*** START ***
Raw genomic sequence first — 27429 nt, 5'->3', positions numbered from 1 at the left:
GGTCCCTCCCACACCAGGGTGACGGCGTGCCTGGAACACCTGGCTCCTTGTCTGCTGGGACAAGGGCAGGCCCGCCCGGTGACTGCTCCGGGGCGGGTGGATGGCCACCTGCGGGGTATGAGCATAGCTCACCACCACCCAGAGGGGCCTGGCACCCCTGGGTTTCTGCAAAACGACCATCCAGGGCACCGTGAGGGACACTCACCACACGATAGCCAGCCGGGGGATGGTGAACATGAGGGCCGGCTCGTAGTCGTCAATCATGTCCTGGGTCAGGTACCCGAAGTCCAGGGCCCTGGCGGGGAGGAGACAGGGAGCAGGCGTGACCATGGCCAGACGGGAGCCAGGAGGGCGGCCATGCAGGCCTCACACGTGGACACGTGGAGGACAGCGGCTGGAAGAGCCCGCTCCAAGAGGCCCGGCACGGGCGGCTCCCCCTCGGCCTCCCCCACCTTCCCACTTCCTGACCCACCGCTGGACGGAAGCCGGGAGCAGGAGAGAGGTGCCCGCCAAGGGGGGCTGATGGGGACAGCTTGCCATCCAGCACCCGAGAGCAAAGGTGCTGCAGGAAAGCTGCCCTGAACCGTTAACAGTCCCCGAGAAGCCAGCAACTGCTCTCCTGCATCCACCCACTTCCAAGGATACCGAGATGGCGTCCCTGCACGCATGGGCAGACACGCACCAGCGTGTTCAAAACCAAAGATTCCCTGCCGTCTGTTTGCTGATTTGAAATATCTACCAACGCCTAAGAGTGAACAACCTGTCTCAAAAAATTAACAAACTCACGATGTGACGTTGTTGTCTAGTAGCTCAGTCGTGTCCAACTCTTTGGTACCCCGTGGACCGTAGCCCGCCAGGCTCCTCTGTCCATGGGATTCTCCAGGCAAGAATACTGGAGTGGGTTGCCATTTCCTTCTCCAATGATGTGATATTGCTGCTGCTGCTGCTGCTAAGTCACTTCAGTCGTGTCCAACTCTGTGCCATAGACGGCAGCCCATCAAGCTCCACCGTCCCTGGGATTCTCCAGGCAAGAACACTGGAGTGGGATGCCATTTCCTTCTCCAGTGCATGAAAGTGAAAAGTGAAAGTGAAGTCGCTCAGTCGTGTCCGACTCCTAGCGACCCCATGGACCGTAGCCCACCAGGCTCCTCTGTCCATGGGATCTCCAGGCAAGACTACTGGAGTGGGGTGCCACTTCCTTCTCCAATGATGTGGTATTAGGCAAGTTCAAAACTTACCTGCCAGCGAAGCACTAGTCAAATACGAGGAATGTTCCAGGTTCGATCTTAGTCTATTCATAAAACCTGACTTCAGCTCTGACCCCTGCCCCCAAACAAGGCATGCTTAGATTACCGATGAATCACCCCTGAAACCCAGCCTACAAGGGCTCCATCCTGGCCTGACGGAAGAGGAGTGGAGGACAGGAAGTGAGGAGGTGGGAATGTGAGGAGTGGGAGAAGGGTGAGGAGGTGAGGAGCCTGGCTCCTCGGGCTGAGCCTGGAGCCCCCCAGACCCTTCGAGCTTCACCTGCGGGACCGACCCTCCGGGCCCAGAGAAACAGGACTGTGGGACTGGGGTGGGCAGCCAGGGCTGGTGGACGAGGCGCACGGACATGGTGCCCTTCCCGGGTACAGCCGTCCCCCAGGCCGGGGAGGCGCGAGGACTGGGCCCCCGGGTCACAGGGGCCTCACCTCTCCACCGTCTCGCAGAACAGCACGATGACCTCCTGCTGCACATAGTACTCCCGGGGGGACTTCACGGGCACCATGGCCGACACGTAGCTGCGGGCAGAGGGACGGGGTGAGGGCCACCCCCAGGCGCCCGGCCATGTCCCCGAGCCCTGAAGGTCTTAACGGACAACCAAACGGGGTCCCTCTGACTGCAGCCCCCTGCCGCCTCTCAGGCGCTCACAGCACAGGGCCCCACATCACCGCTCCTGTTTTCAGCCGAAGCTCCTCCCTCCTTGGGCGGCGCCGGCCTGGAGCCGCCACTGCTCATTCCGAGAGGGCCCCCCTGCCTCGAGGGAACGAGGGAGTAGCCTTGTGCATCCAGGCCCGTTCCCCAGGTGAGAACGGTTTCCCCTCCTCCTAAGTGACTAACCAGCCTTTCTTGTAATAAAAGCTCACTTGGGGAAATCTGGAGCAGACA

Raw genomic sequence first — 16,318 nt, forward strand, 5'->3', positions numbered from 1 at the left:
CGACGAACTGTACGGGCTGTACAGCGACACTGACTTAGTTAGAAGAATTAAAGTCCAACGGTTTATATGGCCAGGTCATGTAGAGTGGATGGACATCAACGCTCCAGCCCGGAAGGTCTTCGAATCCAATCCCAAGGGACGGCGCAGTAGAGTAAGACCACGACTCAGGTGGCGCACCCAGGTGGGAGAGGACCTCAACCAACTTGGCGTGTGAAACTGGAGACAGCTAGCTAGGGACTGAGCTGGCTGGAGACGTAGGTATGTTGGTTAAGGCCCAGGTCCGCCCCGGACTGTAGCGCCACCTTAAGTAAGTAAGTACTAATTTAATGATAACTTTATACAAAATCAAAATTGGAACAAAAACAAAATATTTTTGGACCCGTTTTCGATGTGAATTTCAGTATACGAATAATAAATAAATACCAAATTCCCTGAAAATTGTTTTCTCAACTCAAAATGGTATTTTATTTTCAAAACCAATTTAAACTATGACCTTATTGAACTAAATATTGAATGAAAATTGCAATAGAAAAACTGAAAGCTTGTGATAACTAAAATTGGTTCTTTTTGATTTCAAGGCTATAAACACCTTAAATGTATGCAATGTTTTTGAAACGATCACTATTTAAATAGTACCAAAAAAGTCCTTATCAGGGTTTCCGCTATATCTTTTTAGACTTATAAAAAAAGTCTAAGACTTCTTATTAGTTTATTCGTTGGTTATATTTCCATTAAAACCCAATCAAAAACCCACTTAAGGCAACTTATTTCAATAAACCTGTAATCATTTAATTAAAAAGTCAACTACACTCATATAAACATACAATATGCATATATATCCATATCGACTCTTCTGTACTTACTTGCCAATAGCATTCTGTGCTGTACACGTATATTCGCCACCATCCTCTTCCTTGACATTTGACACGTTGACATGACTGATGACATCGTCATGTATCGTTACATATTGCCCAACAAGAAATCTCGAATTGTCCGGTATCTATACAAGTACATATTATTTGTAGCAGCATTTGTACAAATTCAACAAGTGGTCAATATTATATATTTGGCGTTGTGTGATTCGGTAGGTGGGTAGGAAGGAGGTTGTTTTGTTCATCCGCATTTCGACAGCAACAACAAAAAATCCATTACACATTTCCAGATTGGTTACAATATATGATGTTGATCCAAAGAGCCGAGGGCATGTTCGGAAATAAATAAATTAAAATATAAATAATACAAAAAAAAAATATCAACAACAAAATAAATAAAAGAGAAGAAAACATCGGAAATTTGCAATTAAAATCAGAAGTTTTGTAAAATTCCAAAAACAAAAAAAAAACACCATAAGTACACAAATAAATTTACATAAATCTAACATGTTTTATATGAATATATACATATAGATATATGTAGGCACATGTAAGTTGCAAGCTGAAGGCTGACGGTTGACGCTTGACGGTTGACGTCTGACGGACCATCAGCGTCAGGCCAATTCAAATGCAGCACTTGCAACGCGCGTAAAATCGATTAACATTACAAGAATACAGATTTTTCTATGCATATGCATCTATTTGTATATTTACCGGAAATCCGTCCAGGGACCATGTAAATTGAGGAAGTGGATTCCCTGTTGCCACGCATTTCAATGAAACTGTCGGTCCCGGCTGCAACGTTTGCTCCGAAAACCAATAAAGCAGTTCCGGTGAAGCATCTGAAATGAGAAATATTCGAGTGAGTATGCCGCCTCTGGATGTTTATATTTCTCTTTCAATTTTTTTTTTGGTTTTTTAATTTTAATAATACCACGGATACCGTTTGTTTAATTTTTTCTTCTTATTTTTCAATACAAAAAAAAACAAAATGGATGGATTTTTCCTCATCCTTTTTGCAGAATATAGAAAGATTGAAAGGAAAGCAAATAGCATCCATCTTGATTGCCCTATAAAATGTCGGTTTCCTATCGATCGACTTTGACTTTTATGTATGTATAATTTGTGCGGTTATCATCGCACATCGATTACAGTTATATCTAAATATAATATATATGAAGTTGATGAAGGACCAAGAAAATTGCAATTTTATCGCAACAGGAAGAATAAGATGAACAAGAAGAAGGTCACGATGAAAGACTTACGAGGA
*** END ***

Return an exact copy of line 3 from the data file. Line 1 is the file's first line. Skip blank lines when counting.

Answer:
Raw genomic sequence first — 16,318 nt, forward strand, 5'->3', positions numbered from 1 at the left: